In July 1963 Anderson did a commentary on KPFA - a listener-supported radio station in Berkeley, California - about the future of farm labor after the Bracero program, which had been ended by Congress earlier that year. This evolved into a series of monthly commentaries, initially on farm labor but eventually branching out to broader political and social issues, which continued to 1972 .[6]

In October 1963, Anderson organized Citizens for Farm Labor, a Berkeley-based community group with the goal of supporting farm labor causes, informing the public, and participating in public and legislative hearings . The group published a monthly newsletter “Farm Labor Magazine” .[7] In 1965, the group supported the United Farm Workers grape strike in Delano by delivering truckloads of food to the striking workers.

In February 1965 Anderson was invited by the Student Nonviolent Coordinating Committee (SNCC) to participate in a meeting in Biloxi, Mississippi, to discuss connections between the farm labor and civil rights movements. Other attendees at the meeting included Stokely Carmichael and Howard Zinn.

In March 1965, Anderson was approached by Joan London, the daughter of Jack London and a member of Citizens for Farm Labor, with the idea of co-authoring a book about the history of the farm labor movement in California. This book, “So Shall Ye Reap”, was published in 1970.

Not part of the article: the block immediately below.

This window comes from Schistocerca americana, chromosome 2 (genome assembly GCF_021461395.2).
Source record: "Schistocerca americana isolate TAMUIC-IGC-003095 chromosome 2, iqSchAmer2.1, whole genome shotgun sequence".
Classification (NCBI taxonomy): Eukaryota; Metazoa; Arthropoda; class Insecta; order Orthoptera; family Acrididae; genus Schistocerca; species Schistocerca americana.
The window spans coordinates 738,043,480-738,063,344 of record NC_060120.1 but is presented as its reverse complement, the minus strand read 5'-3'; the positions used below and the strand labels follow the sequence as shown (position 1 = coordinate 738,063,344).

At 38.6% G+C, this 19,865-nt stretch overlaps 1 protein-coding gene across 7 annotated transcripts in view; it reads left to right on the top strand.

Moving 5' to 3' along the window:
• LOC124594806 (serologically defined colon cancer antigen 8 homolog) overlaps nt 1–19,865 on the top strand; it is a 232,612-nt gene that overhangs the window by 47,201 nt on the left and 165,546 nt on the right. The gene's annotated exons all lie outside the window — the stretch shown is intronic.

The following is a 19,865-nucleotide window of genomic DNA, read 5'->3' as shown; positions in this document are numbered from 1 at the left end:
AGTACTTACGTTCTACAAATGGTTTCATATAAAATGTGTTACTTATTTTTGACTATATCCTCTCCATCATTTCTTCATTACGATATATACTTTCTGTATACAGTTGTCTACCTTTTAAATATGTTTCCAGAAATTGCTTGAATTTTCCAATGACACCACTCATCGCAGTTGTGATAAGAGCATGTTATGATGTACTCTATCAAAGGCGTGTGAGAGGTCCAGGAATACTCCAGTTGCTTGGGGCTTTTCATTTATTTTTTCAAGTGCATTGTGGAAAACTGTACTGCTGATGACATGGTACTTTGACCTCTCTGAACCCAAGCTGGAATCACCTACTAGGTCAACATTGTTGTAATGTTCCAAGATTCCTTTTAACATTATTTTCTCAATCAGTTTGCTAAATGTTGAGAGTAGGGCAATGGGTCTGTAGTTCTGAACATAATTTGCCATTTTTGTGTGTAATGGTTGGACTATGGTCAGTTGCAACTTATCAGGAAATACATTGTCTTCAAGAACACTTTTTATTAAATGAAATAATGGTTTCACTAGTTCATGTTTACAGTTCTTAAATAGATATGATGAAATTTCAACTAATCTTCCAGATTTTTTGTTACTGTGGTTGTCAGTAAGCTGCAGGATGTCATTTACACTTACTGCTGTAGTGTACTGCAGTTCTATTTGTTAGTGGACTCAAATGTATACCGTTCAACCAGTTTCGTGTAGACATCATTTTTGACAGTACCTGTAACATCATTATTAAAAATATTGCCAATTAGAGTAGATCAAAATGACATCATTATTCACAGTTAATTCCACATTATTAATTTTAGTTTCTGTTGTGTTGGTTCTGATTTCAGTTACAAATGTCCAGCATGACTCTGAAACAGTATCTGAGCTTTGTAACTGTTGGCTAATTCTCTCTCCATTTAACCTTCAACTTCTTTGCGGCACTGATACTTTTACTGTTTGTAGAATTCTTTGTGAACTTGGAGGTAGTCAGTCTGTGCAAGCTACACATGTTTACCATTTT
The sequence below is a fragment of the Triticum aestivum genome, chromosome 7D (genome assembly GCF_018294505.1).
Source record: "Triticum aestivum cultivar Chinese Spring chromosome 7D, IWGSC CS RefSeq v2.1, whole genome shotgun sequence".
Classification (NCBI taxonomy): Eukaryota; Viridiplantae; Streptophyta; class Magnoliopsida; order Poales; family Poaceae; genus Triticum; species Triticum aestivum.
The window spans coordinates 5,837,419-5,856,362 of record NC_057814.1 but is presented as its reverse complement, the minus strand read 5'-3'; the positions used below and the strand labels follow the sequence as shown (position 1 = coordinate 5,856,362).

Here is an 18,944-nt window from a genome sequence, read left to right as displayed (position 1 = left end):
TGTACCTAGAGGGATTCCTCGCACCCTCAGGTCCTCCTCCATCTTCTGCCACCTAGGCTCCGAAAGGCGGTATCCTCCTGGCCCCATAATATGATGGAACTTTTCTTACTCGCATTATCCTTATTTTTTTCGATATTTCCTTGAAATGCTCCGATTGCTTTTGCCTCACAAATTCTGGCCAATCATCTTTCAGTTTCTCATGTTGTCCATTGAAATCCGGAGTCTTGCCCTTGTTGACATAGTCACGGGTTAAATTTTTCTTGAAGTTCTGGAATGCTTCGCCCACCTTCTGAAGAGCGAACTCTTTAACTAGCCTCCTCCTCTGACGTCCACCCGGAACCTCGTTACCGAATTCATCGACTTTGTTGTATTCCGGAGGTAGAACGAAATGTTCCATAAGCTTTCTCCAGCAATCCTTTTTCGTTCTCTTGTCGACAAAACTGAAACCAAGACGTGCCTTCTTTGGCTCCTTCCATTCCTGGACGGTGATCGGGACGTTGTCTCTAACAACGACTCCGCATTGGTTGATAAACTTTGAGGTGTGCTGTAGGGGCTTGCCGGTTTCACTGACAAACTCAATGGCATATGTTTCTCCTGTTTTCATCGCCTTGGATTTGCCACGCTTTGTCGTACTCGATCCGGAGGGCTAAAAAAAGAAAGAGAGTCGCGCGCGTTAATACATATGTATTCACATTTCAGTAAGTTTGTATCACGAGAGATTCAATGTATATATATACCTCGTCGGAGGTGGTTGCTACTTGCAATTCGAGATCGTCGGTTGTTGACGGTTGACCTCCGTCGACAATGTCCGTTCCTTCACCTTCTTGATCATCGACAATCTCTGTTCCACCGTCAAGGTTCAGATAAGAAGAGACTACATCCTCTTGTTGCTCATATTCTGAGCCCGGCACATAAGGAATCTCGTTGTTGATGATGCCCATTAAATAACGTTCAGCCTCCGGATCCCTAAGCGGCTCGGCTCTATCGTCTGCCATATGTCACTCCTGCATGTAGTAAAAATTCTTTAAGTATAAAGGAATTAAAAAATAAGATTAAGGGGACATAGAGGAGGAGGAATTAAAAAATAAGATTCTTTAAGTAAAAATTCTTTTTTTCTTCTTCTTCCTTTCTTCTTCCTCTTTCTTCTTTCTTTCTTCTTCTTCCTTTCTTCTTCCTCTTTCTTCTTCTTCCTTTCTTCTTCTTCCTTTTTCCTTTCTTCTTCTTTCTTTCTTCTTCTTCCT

After leaving the Department of Public Health in 1975, Anderson became a real estate investor and landlord in the Berkeley area, but he continued labor-related activities.

In 1982 Anderson was invited to the 20th anniversary celebration, in San Jose, of the founding of the National Farm Workers Association by Cesar Chavez and Dolores Huerta in Delano. In 1993 Anderson attended the memorial service for Cesar Chavez in Delano. In October 2001 he organized, with Gilbert Gonzalez, a panel on guest worker programs at the North American Labor History Conference (NALHC). He was presented with a Lifetime Achievement Award by the Southwest Labor Studies Organization (SLSO) for his contributions to labor history.